Cléo Mashini Mwatha
Our June Friend of the Month is Cléo Mashini Mwatha, the CEO of Juristrale, a non-governmental organisation from the Democratic Republic of the Congo, which focuses on the application of law to protect the environment. The EPI Foundation is working with Juristrale in the DRC to improve the management and security of ivory stockpiles.
Tell us a little bit about your childhood and younger years. Did you grow up in Kinshasa and what did you study?
I spent my childhood and younger years between Kinshasa and Brussels, where my father was pursuing his doctoral studies. This is what must have given me a passion for years of study. In 2021 I obtained my doctorate in law from the University of Ghent in Belgium, specialising in the application of international law in the protection of wildlife.
You are the CEO of Juristrale. Did you come into this position through a passion for law, or for conservation?
In 2010, I and some colleagues came up with the idea of Juristrale. As a result of our success, I was recruited to work with international organisations. But in 2018 I rejoined Juristrale as CEO, and I combine this role with my legal work and lecturing at the university (where I teach environmental law and lead a research centre).
Does your work give you opportunities to travel across the DRC, or are you always in Kinshasa?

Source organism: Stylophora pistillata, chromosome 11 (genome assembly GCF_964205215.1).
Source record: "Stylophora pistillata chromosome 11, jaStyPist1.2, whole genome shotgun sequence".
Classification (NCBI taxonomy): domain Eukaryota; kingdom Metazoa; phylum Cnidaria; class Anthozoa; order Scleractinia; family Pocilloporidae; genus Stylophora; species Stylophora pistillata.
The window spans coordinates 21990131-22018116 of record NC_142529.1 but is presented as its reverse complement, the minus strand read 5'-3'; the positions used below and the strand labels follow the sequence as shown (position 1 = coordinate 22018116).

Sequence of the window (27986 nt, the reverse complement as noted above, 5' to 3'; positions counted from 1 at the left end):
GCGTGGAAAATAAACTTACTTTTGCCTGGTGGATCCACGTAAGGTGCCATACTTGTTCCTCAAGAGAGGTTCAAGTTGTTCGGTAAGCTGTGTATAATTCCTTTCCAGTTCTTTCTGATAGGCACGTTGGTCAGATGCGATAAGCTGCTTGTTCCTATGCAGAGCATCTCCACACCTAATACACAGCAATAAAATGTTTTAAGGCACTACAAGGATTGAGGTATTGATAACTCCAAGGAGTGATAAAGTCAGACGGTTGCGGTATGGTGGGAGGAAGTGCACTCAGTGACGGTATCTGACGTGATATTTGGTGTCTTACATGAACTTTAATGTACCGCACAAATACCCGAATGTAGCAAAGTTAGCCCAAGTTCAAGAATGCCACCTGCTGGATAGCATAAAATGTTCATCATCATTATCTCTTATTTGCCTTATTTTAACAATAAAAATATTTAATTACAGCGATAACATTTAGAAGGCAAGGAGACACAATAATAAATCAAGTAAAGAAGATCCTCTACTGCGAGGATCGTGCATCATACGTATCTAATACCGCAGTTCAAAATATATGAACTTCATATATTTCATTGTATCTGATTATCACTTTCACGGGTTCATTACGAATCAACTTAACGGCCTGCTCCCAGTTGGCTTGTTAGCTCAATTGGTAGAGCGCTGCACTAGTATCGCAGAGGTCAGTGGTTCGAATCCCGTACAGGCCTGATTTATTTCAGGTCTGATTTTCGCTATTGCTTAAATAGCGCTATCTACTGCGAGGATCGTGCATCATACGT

My work with Jurtistrale often takes me out into the field, to work with our teams on the ground and our government partners, as well as to Belgium. I’ve had the opportunity to work in defence of the environment all over the DRC and beyond.
The DRC is a country of critical environmental importance, but also one which faces enormous challenges. What are the achievements at Juristrale of which you’re most proud?
Juristrale is the first civil society organization in the DRC to be involved in the enforcement of wildlife laws. This involvement has resulted in several seizures of wildlife products prohibited under CITES, and the arrests of criminals. In addition, Juristrale has played an important role in the closure of the Kinshasa ivory market (2017), the development of a National Ivory Action Plan and capacity building of law enforcement agencies. We’ve also helped raise awareness of environmental legislation, and the importance of good management of ivory stocks in the DRC.
The DRC’s elephant population is much reduced. What do you think are the most important measures we can take to protect the surviving elephants?
Elephant populations in the DRC are under enormous pressure. The statistics of ivory seizures (measured in tonnes) which originated from the DRC attest to this sad reality. There’s a lot of things we could do , including strengthening the legal framework, raising public awareness, developing a management system for ivory stocks and a strategy to combat wildlife crime. In addition, support for law enforcement agencies (training, logistics, canine units, etc.) would also be helpful.
Finally, let’s say you have a quiet Sunday, without work. How do you choose to spend it? With a beer by the river? Watching football on TV? Or maybe alone with a book?
When I have a rare opportunity to catch my breath, given that work takes up so much of my time, I devote this beautiful moments to my wife and children. Family outings, and conversations over a good meal, help to revive me.